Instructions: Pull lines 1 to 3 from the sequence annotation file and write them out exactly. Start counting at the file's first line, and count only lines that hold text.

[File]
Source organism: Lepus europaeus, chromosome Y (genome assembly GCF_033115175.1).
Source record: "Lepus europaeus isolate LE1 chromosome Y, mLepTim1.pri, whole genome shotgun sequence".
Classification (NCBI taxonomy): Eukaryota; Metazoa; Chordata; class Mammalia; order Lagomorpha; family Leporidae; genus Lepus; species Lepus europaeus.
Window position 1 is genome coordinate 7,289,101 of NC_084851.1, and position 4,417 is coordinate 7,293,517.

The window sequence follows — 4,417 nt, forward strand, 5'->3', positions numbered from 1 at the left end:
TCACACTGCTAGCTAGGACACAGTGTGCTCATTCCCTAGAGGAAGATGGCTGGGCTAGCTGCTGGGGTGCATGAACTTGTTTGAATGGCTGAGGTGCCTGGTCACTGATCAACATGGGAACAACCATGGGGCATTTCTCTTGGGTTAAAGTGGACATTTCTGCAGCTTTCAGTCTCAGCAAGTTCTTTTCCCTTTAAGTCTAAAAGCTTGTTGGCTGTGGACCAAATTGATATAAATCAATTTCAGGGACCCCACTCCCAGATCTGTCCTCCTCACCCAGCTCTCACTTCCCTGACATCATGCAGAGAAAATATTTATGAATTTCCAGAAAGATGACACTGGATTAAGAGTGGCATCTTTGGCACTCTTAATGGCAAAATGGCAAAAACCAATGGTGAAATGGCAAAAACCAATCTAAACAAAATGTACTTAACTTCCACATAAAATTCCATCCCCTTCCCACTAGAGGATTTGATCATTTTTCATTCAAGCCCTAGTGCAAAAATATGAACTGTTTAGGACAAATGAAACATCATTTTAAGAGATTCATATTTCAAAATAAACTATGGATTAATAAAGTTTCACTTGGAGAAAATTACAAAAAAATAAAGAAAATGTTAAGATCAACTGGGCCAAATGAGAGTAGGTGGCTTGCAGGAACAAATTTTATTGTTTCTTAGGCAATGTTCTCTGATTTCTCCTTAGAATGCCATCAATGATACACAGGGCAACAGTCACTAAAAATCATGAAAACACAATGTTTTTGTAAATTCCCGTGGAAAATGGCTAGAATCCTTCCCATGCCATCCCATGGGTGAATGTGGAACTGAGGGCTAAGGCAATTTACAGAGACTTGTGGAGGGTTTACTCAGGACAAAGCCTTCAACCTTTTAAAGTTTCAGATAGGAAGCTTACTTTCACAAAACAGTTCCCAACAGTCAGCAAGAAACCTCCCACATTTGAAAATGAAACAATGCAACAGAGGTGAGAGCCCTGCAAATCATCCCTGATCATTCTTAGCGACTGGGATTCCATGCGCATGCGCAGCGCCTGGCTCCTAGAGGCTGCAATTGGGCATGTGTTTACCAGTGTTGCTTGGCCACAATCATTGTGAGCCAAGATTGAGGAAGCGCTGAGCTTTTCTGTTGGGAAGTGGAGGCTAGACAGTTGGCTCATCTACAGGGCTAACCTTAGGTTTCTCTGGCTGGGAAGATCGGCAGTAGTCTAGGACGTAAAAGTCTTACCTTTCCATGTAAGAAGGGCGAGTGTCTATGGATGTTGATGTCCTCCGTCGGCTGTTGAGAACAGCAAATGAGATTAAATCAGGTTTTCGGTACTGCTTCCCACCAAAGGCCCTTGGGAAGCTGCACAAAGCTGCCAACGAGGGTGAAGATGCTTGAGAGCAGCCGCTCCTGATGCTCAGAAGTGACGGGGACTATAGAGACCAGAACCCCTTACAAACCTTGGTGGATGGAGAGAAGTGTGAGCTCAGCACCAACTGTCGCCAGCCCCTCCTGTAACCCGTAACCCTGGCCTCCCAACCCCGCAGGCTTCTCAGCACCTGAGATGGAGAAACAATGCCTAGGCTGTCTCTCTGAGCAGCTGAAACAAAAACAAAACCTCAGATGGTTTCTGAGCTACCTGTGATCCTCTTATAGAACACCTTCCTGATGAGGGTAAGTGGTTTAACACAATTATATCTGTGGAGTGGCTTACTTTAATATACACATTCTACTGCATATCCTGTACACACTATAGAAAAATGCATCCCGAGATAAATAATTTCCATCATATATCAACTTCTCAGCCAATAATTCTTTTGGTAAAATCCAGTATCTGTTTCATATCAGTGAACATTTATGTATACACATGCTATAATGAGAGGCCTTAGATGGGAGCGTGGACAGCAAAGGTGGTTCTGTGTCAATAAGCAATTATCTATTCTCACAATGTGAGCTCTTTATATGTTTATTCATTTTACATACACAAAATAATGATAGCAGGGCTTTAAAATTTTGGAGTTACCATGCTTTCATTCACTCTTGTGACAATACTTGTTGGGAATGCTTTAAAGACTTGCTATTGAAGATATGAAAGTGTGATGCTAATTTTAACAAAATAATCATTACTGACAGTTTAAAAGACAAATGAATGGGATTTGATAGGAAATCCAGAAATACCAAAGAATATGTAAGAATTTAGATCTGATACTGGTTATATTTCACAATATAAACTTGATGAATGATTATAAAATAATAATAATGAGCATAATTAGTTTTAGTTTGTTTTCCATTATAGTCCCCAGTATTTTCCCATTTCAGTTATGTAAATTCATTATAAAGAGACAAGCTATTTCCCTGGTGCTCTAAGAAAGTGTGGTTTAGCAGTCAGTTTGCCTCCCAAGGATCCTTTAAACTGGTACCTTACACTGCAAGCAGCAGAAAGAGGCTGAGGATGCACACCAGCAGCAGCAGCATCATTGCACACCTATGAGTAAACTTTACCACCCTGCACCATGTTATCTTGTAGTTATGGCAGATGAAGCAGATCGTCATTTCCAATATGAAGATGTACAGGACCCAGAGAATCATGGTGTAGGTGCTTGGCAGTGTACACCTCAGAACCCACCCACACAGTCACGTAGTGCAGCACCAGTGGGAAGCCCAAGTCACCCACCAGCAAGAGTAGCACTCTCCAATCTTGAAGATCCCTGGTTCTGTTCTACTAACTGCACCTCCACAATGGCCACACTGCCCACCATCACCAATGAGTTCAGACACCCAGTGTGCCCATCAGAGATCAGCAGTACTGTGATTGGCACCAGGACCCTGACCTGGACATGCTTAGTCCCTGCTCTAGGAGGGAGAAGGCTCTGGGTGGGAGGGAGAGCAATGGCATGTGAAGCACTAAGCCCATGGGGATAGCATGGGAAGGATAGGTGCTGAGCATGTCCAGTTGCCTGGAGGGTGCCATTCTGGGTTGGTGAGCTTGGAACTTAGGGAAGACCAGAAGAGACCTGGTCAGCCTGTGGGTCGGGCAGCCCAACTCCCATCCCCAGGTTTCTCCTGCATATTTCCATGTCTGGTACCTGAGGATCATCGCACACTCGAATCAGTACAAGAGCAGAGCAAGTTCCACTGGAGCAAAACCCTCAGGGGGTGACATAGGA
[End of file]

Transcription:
Source organism: Lepus europaeus, chromosome Y (genome assembly GCF_033115175.1).
Source record: "Lepus europaeus isolate LE1 chromosome Y, mLepTim1.pri, whole genome shotgun sequence".
Classification (NCBI taxonomy): Eukaryota; Metazoa; Chordata; class Mammalia; order Lagomorpha; family Leporidae; genus Lepus; species Lepus europaeus.